This strategy often worked as long as the student fulfilled Part 2 of the process-- revising their writing in accordance with the assignment and editing their grammar, punctuation and spelling, as needed.
I left teaching and moved into administration at the right time, because any effectiveness of that strategy went out the window some years ago.  I can imagine the blank stares of today’s youth.

 “A letter?” someone asks. “I just have to write one letter? I'll take 'T.'”  

“No, I’m not talking about the alphabet. I’m talking about a letter like snail mail.” I say.

“I’ve heard of snail mail, is it anything like email?  My grandmother still uses email,” one student says.

“My grandmother likes Messenger,” says another.

 “I use Snapchat,” a girl volunteers.

“Whatsapp is where it’s at,” the boy sitting across from the girl tells her, flirting a little bit in the process.

“I think Viber is the best,” another girl jumps into the conversation, which is spiraling away from the issue at hand.

“I’m not talking about electronic mail,” I take another stab at it. “I’m talking about letters like the mail carrier brings and puts in your mailbox, the kind you take to the post office.”

Handmade envelope for a friend
“Dr. Edgerton-Scott, we need help writing a critique of this article. Why are you talking about something that no one understands?” another student asks.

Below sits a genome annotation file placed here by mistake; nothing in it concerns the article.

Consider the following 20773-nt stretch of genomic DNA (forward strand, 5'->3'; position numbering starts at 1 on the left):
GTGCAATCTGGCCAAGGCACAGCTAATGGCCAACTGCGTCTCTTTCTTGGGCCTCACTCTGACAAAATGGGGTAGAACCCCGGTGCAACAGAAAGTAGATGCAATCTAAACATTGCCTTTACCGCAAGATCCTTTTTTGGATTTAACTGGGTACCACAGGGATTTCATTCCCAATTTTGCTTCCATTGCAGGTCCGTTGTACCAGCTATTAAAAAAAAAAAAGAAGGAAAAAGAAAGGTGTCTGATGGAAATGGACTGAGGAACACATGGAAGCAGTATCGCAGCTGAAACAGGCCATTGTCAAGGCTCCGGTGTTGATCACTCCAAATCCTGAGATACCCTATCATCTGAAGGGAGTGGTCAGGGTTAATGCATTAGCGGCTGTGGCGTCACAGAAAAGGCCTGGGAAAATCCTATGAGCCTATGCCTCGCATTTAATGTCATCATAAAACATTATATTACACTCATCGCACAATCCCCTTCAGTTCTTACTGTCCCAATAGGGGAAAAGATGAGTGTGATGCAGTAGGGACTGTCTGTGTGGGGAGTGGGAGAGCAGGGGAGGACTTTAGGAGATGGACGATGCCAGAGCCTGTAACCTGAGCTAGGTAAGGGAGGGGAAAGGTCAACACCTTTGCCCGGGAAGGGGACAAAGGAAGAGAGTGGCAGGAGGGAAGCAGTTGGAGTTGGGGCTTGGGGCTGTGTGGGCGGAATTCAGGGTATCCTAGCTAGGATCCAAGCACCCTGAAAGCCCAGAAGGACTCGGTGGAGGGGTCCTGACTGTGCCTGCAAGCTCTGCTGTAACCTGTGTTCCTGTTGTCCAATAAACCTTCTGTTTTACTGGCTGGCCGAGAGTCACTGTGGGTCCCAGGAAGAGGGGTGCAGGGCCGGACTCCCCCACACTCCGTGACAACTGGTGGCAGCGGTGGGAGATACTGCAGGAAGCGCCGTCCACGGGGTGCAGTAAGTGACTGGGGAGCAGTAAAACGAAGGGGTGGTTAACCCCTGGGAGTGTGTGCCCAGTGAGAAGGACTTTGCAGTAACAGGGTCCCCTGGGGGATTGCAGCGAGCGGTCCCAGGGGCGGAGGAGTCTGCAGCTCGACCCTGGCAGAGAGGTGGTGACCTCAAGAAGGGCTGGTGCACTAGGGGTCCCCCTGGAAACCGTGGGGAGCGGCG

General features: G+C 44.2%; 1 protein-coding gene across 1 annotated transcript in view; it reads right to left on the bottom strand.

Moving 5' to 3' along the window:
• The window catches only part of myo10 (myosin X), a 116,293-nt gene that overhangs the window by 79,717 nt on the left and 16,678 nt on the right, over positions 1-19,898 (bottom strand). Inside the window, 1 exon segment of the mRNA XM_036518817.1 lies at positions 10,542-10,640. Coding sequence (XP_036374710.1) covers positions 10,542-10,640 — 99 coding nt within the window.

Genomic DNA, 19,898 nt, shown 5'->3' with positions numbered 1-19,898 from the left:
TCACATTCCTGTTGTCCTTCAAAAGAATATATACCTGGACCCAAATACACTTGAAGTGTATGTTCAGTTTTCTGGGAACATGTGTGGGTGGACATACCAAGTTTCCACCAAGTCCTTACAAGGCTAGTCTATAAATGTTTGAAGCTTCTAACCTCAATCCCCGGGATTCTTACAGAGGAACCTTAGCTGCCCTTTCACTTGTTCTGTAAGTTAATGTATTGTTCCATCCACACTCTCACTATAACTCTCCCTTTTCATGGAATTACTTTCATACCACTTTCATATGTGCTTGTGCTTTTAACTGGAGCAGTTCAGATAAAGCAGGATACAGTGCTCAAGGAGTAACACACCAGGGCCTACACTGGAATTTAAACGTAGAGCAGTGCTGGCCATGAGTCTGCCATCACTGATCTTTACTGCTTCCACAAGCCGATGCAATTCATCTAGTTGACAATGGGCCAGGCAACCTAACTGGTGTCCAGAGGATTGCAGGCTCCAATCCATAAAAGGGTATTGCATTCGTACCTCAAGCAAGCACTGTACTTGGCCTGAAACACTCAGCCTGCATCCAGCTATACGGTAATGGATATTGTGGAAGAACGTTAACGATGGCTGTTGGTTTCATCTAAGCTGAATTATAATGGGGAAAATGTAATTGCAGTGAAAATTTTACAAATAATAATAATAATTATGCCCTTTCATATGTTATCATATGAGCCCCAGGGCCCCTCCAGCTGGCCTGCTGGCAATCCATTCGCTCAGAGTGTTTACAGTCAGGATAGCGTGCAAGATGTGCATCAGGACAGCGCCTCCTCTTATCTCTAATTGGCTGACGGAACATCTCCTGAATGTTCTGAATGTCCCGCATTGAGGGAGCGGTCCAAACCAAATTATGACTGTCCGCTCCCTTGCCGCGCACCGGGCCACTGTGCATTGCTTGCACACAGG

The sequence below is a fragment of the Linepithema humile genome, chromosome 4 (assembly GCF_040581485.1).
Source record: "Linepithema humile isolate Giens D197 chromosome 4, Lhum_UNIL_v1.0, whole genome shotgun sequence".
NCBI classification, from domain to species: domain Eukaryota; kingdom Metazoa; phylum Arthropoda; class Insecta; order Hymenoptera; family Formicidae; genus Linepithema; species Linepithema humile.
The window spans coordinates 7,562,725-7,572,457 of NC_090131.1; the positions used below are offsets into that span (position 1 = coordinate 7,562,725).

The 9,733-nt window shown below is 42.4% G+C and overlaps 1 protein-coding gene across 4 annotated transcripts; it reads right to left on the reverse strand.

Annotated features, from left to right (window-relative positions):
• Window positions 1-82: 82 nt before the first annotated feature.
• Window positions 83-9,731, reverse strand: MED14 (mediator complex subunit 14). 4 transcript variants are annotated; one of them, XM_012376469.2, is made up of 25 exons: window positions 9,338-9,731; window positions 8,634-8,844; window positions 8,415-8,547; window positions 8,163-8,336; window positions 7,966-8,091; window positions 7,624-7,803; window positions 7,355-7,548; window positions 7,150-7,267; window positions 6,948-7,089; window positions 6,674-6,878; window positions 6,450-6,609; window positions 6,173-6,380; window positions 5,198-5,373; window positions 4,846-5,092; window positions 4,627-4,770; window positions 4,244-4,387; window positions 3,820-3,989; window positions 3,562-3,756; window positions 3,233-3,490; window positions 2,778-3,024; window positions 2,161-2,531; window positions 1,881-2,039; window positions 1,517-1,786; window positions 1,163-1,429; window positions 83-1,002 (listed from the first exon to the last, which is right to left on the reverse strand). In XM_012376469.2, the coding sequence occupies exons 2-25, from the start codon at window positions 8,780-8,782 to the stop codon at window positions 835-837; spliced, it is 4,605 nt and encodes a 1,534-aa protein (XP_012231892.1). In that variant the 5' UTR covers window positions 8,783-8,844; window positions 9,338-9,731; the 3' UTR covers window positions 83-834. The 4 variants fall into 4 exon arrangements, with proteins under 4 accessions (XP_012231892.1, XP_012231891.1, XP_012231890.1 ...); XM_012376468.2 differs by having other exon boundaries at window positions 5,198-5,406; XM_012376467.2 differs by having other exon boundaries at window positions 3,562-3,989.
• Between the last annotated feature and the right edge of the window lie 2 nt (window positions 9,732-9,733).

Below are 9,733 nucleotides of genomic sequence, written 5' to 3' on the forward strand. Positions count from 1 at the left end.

“Never mind,” I say. “Who wants to share their strategies for getting started on the critique of the article you’ve read?”

“What’s a critique? they ask. “Are we going to have to think?”

Sunday, June 24, 2018

I Excel at Leisure

I’ve always said my husband Ricky and I excel at leisure. This isn’t surprising because my childhood was filled with enjoyable vacations with my family, mostly at the South Carolina beaches, but sometimes in Florida.
Daddy with family friends' children and my sister (in middle)
Myrtle Beach, SC
My sisters and I (far right) in Florida
My sisters and I (middle) at the beach in SC rocking the sunglasses
and sailor hats!
Since we've been married, Ricky and I have been fortunate to travel to foreign soils, e.g., France, Czech Republic, Austria, Germany, the Netherlands, England. In 2017, we enjoyed a leisurely cruise on the Rhine with our neighbors, explored Guatemala with friends, and visited other friends and family across the United States. 

Feeding swans from our stateroom on the ship

Exploring different countries during our cruise
Volcanoes in Guatemala seen from hotel balcony
Lake Atitlan
Central square in Antigua, Guatemala